Array intersection, difference and union in ES6

Alvaro Saburido
May 29, 2018 · 3 min read
ES6 arrays methods for set theory.

Hi everyone, today I bring you some ES6 magic for common Array algorithms that sometimes, we overthink, and they have a really easy one-lined solution using high order functions like filter, and Set theory.

What in the world is Set theory? Just a branch of mathematical logic that studies sets, which informally are collections of objects. We are not covering the same methods for Javascript Sets (Arrays and Sets are different data structures, you can take a look in this article to understand it better https://medium.com/front-end-hacking/es6-set-vs-array-what-and-when-efc055655e1a) but because Arrays are collections of homogeneous data, will be the same principle.

In this article you will learn to implement this features.

Code

For all the examples, we have two arrays, A arrA=[1,3,4,5] & arrB=[1,2,5,6,7], we need a third array called C with the results of the operation. Let’s use some Venn Diagrams to help us visualize the concepts.

Intersection

Venn Diagram for the intersection of two sets.

The intersection will give us the elements that both arrays share in common, in this case the result must be [1,5].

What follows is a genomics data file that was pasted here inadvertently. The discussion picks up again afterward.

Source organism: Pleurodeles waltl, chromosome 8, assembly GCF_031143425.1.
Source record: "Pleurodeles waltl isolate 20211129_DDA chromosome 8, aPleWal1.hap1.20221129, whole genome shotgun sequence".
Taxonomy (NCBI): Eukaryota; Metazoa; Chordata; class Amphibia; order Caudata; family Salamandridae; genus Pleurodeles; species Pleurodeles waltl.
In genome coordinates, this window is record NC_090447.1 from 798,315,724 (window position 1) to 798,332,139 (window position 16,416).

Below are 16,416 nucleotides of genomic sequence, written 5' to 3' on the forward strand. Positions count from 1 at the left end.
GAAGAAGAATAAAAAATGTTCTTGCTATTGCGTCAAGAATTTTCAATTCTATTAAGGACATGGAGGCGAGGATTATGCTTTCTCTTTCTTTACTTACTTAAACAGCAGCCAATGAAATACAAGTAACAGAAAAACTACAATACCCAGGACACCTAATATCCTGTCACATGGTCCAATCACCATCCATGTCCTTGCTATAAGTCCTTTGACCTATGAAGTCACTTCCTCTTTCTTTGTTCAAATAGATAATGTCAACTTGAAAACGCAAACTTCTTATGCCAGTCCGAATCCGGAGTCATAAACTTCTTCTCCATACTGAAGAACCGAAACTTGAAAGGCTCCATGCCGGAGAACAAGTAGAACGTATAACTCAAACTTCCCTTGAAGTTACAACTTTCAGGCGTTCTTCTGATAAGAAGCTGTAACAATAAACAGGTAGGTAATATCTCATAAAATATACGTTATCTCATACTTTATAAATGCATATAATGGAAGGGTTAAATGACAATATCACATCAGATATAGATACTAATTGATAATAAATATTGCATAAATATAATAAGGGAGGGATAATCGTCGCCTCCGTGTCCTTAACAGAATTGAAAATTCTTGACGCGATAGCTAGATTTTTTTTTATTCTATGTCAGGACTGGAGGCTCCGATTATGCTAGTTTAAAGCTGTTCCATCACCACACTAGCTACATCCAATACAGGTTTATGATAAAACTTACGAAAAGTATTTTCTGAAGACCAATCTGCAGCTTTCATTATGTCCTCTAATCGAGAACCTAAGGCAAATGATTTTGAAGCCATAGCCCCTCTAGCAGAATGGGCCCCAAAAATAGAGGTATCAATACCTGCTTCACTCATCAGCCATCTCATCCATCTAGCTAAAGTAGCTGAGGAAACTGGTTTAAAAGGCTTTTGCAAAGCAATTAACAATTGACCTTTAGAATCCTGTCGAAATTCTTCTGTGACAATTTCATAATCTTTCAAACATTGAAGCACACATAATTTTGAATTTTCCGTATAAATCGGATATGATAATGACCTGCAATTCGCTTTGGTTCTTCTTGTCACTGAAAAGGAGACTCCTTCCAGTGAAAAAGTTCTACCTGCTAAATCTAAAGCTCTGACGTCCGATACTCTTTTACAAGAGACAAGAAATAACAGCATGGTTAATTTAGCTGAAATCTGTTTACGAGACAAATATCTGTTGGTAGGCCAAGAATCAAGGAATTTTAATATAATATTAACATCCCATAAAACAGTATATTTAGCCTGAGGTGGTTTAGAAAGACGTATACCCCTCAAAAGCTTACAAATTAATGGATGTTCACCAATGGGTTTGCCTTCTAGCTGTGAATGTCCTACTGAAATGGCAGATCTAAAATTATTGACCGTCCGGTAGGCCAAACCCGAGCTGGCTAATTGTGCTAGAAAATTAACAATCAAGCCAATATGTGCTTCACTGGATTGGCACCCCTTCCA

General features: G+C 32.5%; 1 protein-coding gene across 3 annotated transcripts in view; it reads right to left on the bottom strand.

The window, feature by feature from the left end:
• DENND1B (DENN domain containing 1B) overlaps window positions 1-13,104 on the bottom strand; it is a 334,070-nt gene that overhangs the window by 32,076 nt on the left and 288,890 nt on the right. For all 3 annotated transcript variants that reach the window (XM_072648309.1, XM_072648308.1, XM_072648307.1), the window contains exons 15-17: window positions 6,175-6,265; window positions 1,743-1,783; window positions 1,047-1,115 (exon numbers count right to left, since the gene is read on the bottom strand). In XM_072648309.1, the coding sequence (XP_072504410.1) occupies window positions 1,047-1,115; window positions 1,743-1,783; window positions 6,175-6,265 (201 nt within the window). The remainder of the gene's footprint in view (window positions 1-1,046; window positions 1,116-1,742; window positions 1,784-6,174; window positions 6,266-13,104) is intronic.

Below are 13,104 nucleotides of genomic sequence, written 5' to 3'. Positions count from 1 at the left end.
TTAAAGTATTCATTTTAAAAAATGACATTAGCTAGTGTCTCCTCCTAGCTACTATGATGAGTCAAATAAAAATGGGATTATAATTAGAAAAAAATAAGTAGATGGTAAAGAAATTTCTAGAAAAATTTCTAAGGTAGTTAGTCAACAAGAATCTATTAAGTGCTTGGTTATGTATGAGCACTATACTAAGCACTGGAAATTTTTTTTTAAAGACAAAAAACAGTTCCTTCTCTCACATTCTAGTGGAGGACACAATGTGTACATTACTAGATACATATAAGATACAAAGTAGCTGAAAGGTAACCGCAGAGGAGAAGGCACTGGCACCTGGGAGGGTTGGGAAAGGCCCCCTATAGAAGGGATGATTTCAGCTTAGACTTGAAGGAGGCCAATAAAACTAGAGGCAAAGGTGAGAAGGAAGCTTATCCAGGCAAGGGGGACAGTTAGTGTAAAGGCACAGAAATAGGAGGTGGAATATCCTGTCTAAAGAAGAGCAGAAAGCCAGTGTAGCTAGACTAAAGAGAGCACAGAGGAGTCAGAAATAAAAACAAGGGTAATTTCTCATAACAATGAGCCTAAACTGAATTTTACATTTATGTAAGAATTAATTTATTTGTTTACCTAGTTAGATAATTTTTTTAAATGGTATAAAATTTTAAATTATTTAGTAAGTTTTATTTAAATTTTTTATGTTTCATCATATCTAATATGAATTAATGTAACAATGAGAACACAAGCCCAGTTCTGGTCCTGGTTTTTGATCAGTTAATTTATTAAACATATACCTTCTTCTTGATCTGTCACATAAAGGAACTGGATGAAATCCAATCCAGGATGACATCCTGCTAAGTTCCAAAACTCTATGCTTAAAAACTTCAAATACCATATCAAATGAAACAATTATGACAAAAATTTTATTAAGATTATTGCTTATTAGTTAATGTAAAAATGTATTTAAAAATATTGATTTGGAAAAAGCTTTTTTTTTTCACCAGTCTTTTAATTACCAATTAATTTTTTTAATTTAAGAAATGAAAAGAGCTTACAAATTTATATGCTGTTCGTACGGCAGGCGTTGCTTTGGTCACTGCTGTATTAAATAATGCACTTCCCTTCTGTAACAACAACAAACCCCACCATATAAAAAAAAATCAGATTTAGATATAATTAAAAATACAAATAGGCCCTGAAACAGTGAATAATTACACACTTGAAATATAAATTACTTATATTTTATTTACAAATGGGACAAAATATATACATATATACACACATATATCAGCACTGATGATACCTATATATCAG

let intersection = arrA.filter(x => arrB.includes(x));

Difference

Venn Diagram for the difference of two sets.

The difference will output the elements from array A that are not in the array B. The result will be [3,4].

let difference = arrA.filter(x => !arrB.includes(x));

Symmetrical Difference

Venn Diagram for the symmetrical difference of two sets.

In this case, you will get an array containing all the elements of arrA that are not in arrB and vice-versa, so the result should be [2,3,4,6,7].

let difference = arrA
.filter(x => !arrB.includes(x))
.concat(arrB.filter(x => !arrA.includes(x)));

Union

Venn Diagram for the union of two sets.

The union must be the simplest of them all, at the end, the result should be all the elements from A, all from B, or both like this [1,2,3,4,5,6,7].

let union = [...arrA, ...arrB];

But, there is a problem is that if we use spread operator, we will get elements duplicated, so it’s no theoretically an union. For doing this we have can use a Set to help us out:

let union = [...new Set([...arrA, ...arrB)];

Why? In the article I mentioned earlier, Sets in javascript contains only distinct elements. So you will not have duplicates but will have to use Set Object.


So, right now, Plain vanilla ES6 can compete hand to hand with other implementations like jQuery, lodash or underscore, and you can reduce code from these:

function symmetricDifference(a1, a2) {
var result = [];
for (var i = 0; i < a1.length; i++) {
if (a2.indexOf(a1[i]) === -1) {
result.push(a1[i]);
}
}
for (i = 0; i < a2.length; i++) {
if (a1.indexOf(a2[i]) === -1) {
result.push(a2[i]);
}
}
return result;
}

to one or two lines or code. Pretty useful Ugh?

If you have question, or another idea to resolve the Union problem, let me know in the comments, beer and stars for all!.

Alvaro Saburido

Written by

Barcelona, España. Chamo very crazy loco. "C'est en faisant n'importe quoi qu'on devient n'importe qui. Creative Telecommunications Engineer

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